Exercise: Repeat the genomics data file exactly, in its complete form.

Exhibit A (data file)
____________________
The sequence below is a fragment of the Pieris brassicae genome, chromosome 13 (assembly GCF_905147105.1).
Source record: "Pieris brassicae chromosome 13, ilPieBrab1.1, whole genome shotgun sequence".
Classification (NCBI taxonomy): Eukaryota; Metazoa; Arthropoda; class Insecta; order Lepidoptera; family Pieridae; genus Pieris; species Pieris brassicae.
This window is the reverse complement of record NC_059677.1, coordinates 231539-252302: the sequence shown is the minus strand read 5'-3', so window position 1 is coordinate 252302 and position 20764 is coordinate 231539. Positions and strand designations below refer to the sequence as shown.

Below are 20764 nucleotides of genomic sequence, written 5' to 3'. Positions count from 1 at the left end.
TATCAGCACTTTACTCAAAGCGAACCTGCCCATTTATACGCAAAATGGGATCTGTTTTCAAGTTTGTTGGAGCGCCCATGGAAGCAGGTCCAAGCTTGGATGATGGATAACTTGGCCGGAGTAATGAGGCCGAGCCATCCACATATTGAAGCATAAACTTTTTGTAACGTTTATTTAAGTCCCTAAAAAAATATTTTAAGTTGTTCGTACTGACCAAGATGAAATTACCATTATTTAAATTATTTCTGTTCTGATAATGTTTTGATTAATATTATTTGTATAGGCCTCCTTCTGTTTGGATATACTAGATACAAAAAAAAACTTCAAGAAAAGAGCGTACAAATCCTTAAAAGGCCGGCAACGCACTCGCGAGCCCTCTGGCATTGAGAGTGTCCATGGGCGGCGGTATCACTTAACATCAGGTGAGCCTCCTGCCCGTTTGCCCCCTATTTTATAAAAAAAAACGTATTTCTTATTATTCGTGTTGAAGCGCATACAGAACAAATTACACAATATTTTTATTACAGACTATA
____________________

The sequence below is a fragment of the Pieris brassicae genome, chromosome 13 (assembly GCF_905147105.1).
Source record: "Pieris brassicae chromosome 13, ilPieBrab1.1, whole genome shotgun sequence".
Classification (NCBI taxonomy): Eukaryota; Metazoa; Arthropoda; class Insecta; order Lepidoptera; family Pieridae; genus Pieris; species Pieris brassicae.
This window is the reverse complement of record NC_059677.1, coordinates 231539-252302: the sequence shown is the minus strand read 5'-3', so window position 1 is coordinate 252302 and position 20764 is coordinate 231539. Positions and strand designations below refer to the sequence as shown.

Below are 20764 nucleotides of genomic sequence, written 5' to 3'. Positions count from 1 at the left end.
TATCAGCACTTTACTCAAAGCGAACCTGCCCATTTATACGCAAAATGGGATCTGTTTTCAAGTTTGTTGGAGCGCCCATGGAAGCAGGTCCAAGCTTGGATGATGGATAACTTGGCCGGAGTAATGAGGCCGAGCCATCCACATATTGAAGCATAAACTTTTTGTAACGTTTATTTAAGTCCCTAAAAAAATATTTTAAGTTGTTCGTACTGACCAAGATGAAATTACCATTATTTAAATTATTTCTGTTCTGATAATGTTTTGATTAATATTATTTGTATAGGCCTCCTTCTGTTTGGATATACTAGATACAAAAAAAAACTTCAAGAAAAGAGCGTACAAATCCTTAAAAGGCCGGCAACGCACTCGCGAGCCCTCTGGCATTGAGAGTGTCCATGGGCGGCGGTATCACTTAACATCAGGTGAGCCTCCTGCCCGTTTGCCCCCTATTTTATAAAAAAAAACGTATTTCTTATTATTCGTGTTGAAGCGCATACAGAACAAATTACACAATATTTTTATTACAGACTATA